Saturday, April 13, 2019

Tom Quest and the Mystery of the Timber Giant

Beginning in 1947 there was an explosion of boys' adventure books from Grosset & Dunlap, publishers, which included the premiere of Rick Brant, Bronc Burnett, Chip Hilton and the first of a series of eight Tom Quest novels, penned by Fran Striker. Yes, the same man responsible for creating The Lone Ranger created new characters for a series of novels that took readers to the Florida Everglades, combatted headhunters in Ecuador, went on an expedition into Mexico where they found a lost city peopled by survivors of a prehistoric race, and witnessed the strange rites among the Mandan Indians in the Red River country. 

The Sign of the Spiral (1947) was the first of the eight Tom Quest novels, introducing us to the cast of characters who were to appear in most of the adventures, including Whiz Walton (a newspaper man) and Gulliver, the unwaveringly loyal with tremendous strength and raw courage. Of recent I finished reading the eighth and final adventure in the series, The Mystery of the Timber Giant (1955). Why Fran Striker did not write additional novels remains unknown. The first six novels were published by Grosset & Dunlap; the final two were published by Clover Books. (The first six were also reprinted by Clover.) Timber Giant concerns Tom Quest's efforts to thwart a crooked lumber scheme operated by a "big boss" syndicate that tricks good people in the lumber region into cutting down pine and redwood without having to pay them the money promised under contract. Tom, Whiz and Gulliver attempt to put a stop to it, through three harrowing escapades.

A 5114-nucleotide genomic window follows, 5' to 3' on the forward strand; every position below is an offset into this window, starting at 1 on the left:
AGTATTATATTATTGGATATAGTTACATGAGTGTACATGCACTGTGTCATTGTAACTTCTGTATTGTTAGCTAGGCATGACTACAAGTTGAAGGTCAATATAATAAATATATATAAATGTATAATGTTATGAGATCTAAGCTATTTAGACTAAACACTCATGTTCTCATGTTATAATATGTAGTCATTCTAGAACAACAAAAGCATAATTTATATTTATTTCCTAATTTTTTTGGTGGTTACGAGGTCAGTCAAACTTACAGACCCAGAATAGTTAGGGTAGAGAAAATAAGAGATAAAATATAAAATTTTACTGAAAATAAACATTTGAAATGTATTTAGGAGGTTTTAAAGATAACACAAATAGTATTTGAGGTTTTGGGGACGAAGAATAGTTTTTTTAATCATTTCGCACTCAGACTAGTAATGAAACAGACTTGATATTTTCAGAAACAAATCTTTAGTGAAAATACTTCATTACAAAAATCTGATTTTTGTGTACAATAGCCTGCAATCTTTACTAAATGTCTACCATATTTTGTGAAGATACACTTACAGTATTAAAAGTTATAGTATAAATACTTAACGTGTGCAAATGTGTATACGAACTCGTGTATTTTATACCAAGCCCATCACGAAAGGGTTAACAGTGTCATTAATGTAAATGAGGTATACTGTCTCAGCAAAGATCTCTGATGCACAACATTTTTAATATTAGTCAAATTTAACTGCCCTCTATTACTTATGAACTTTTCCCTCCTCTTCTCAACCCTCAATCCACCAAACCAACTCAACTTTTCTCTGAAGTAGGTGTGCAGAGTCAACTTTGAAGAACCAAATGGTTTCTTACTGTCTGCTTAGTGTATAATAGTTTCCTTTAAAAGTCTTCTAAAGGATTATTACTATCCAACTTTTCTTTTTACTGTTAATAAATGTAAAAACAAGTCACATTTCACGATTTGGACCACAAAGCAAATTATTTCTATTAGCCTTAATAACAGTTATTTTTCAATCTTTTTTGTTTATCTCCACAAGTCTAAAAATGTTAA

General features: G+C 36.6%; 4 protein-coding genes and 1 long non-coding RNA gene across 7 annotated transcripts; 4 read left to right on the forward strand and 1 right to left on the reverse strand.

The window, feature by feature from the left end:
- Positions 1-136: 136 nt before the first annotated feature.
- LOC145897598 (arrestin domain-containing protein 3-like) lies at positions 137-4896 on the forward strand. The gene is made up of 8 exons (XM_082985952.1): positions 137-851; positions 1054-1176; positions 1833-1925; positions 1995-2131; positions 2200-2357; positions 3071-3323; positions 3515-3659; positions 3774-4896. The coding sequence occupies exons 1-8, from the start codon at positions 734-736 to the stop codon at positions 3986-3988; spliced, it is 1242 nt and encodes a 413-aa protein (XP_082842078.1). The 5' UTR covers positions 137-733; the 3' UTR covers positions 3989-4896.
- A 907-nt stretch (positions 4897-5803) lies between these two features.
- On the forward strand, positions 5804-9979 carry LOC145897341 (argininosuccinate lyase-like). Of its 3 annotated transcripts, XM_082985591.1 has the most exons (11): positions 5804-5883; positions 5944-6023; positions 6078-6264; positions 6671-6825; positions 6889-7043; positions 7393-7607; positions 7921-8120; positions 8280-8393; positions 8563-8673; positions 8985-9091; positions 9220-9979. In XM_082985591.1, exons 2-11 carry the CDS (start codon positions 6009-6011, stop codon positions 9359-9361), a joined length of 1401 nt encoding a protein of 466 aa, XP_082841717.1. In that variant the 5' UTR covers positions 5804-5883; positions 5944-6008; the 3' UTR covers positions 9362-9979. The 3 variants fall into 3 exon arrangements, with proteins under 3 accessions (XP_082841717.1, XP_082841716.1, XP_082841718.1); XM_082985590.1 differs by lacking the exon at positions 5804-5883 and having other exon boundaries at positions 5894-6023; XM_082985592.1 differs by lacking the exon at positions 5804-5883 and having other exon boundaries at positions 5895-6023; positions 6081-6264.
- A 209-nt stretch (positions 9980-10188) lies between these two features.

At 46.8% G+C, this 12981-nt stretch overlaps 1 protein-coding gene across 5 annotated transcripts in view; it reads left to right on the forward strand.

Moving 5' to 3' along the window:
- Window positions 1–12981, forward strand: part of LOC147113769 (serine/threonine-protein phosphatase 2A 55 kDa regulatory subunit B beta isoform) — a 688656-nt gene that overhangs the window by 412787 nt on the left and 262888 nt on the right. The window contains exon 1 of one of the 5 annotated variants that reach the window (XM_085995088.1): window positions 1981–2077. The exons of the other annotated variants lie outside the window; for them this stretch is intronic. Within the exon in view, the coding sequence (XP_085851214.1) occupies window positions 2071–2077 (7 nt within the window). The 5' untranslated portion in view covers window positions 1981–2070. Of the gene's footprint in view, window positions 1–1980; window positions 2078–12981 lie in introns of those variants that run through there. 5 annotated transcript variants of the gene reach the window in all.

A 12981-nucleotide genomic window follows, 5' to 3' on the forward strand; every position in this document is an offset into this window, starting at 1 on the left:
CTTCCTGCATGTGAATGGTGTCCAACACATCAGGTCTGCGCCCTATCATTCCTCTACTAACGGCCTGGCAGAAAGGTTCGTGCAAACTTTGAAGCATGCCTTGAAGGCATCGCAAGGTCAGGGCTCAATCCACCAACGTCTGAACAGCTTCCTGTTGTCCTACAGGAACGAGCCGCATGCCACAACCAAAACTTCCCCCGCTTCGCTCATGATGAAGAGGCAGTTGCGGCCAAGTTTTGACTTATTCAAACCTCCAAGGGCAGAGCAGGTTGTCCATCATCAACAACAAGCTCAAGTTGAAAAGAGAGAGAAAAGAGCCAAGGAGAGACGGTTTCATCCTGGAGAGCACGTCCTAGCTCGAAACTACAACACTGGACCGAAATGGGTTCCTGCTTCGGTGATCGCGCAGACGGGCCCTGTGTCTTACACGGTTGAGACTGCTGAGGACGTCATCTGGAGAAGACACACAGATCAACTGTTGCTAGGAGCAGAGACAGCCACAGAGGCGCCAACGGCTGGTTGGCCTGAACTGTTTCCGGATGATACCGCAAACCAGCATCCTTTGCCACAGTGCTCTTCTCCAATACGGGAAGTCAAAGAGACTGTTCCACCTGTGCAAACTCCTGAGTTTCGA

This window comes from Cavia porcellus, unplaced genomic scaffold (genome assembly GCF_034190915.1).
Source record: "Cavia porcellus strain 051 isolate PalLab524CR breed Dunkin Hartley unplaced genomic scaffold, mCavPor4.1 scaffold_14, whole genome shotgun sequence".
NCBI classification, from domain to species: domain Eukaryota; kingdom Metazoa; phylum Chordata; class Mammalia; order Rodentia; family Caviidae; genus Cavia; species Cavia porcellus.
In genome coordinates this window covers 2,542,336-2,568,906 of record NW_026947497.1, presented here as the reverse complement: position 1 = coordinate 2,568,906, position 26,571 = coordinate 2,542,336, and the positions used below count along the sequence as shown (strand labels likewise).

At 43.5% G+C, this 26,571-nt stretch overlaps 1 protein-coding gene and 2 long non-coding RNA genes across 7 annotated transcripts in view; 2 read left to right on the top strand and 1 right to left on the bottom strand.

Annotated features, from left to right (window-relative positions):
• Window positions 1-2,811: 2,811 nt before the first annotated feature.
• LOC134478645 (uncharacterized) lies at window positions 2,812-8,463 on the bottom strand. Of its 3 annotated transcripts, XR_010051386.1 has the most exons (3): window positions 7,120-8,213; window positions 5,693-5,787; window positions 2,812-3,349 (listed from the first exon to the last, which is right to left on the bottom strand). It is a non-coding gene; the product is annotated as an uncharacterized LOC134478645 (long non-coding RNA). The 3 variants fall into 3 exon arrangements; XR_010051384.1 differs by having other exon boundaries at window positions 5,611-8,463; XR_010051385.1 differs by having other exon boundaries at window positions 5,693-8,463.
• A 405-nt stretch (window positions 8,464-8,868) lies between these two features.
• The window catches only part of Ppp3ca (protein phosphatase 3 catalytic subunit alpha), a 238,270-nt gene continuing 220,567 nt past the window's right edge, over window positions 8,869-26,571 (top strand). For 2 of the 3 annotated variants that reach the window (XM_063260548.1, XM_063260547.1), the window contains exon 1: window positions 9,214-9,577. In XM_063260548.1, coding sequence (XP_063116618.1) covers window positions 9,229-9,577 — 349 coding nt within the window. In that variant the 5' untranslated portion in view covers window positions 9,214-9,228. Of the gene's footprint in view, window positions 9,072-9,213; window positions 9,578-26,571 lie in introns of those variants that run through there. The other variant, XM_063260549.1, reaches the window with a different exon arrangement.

Besides the nineteen Lone Ranger novels, Fran Striker also wrote one Roy Rogers and one Gene Autry novel. Gene Autry and the Redwood Pirates (1946) was published by Whitman. Striker wrote under the pseudonym of Bob Hamilton. In that novel, Gene and his horse, Champ, find plenty of trouble as soon as they get into the redwood country to investigate a rumor about a gang who is pirating timber in the forests along the Chicapoo River. Sound familiar?

Not too surprisingly, the Gene Autry novel recycles the plots from a three-part story arc on radio's Lone Ranger program, broadcast December 13, 15 and 17, 1943.

And yes, this Tom Quest novel recycles the same material from both.

In my pursuit to find everything recycled from radio's The Lone Ranger, connecting the dots, names such as Ponderosa Pete, Lefty Lennex, Gimp Gordon, Zach Vinton, Clem Archer and Halfpint Hoolihan were used for other characters on prior Lone Ranger radio broadcasts, as well as names of towns such as Telegraph Hill, Snake River and the Dipper Creek lumber camp.

Regardless of this recent discovery, the eight Tom Quest novels are fun reads. Average price for the hardcover novels is $5 to $10 depending on the condition of the books. The first editions did not have the art printed on the book, but rather clothbound with paper dust jacket. Those first editions (with dust jackets) are the ones worth more and the price is based on the condition of the dust jacket. If you come across these adventures at collector shows or shop on Amazon, use this as a price gauge.

1 comment:

Anonymous said...

Great information. The Lone Ranger radio episode plot material recycling is an interesting study.

Post a Comment